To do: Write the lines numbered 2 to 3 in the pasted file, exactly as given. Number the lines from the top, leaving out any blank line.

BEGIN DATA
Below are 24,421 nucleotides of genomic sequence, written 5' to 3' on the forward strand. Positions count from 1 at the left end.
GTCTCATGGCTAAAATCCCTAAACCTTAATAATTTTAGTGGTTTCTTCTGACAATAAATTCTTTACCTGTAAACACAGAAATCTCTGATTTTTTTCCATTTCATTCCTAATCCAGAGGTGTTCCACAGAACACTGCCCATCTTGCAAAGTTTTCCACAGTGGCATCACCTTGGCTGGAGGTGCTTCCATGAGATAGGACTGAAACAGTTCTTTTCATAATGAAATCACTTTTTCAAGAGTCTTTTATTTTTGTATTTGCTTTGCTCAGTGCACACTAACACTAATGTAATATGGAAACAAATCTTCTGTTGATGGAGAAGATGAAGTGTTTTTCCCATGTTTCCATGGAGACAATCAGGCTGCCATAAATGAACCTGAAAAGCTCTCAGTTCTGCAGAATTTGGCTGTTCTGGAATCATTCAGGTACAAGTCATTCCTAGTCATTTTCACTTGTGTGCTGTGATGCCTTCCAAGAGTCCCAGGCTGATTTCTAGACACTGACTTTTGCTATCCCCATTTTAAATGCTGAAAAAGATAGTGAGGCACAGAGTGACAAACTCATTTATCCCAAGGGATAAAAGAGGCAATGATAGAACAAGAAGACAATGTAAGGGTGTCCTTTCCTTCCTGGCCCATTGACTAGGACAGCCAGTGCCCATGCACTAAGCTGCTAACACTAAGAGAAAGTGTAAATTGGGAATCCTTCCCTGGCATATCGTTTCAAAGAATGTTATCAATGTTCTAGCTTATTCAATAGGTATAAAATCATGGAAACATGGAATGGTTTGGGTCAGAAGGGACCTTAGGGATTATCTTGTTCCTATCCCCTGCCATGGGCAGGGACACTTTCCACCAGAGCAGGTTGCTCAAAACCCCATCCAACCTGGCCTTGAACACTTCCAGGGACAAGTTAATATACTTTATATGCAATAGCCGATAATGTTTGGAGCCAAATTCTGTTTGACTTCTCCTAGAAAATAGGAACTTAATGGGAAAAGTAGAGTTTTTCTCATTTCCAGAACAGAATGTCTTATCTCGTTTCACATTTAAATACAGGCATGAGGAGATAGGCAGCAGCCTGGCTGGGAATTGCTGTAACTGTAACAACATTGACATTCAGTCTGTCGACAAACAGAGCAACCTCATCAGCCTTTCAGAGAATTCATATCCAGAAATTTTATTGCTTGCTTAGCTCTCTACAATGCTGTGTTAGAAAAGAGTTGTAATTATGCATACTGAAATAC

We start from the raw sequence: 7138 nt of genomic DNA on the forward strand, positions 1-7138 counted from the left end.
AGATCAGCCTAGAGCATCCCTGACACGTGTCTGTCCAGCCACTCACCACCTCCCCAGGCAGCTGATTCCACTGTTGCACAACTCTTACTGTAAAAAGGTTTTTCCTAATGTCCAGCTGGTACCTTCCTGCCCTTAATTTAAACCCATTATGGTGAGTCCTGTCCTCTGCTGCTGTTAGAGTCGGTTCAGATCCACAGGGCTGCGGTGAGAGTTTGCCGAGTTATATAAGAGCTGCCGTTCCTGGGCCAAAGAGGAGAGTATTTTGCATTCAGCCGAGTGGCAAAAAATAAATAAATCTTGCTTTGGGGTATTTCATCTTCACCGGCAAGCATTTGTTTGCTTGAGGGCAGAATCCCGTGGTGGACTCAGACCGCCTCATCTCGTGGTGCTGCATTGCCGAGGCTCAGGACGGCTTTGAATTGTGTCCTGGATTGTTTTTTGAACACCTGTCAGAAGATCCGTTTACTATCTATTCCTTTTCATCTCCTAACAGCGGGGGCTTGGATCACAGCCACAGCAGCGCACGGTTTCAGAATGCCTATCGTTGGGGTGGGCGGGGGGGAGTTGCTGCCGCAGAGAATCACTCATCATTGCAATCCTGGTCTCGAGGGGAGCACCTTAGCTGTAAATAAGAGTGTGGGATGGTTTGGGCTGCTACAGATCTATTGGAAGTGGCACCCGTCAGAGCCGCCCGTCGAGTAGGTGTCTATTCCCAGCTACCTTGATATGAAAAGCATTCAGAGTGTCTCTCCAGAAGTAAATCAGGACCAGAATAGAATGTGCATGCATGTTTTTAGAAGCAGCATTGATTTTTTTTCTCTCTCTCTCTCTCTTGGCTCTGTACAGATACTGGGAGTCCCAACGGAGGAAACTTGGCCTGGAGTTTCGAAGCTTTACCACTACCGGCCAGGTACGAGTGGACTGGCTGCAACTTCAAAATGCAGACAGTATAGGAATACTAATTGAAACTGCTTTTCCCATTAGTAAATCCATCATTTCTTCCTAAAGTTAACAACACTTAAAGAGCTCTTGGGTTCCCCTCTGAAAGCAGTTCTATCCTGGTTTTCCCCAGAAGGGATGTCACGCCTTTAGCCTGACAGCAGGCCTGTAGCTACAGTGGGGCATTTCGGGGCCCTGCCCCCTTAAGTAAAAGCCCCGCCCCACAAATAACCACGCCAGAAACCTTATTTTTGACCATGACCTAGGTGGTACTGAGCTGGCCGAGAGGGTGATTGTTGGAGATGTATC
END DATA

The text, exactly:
GTCTCATGGCTAAAATCCCTAAACCTTAATAATTTTAGTGGTTTCTTCTGACAATAAATTCTTTACCTGTAAACACAGAAATCTCTGATTTTTTTCCATTTCATTCCTAATCCAGAGGTGTTCCACAGAACACTGCCCATCTTGCAAAGTTTTCCACAGTGGCATCACCTTGGCTGGAGGTGCTTCCATGAGATAGGACTGAAACAGTTCTTTTCATAATGAAATCACTTTTTCAAGAGTCTTTTATTTTTGTATTTGCTTTGCTCAGTGCACACTAACACTAATGTAATATGGAAACAAATCTTCTGTTGATGGAGAAGATGAAGTGTTTTTCCCATGTTTCCATGGAGACAATCAGGCTGCCATAAATGAACCTGAAAAGCTCTCAGTTCTGCAGAATTTGGCTGTTCTGGAATCATTCAGGTACAAGTCATTCCTAGTCATTTTCACTTGTGTGCTGTGATGCCTTCCAAGAGTCCCAGGCTGATTTCTAGACACTGACTTTTGCTATCCCCATTTTAAATGCTGAAAAAGATAGTGAGGCACAGAGTGACAAACTCATTTATCCCAAGGGATAAAAGAGGCAATGATAGAACAAGAAGACAATGTAAGGGTGTCCTTTCCTTCCTGGCCCATTGACTAGGACAGCCAGTGCCCATGCACTAAGCTGCTAACACTAAGAGAAAGTGTAAATTGGGAATCCTTCCCTGGCATATCGTTTCAAAGAATGTTATCAATGTTCTAGCTTATTCAATAGGTATAAAATCATGGAAACATGGAATGGTTTGGGTCAGAAGGGACCTTAGGGATTATCTTGTTCCTATCCCCTGCCATGGGCAGGGACACTTTCCACCAGAGCAGGTTGCTCAAAACCCCATCCAACCTGGCCTTGAACACTTCCAGGGACAAGTTAATATACTTTATATGCAATAGCCGATAATGTTTGGAGCCAAATTCTGTTTGACTTCTCCTAGAAAATAGGAACTTAATGGGAAAAGTAGAGTTTTTCTCATTTCCAGAACAGAATGTCTTATCTCGTTTCACATTTAAATACAGGCATGAGGAGATAGGCAGCAGCCTGGCTGGGAATTGCTGTAACTGTAACAACATTGACATTCAGTCTGTCGACAAACAGAGCAACCTCATCAGCCTTTCAGAGAATTCATATCCAGAAATTTTATTGCTTGCTTAGCTCTCTACAATGCTGTGTTAGAAAAGAGTTGTAATTATGCATACTGAAATAC

We start from the raw sequence: 7138 nt of genomic DNA on the forward strand, positions 1-7138 counted from the left end.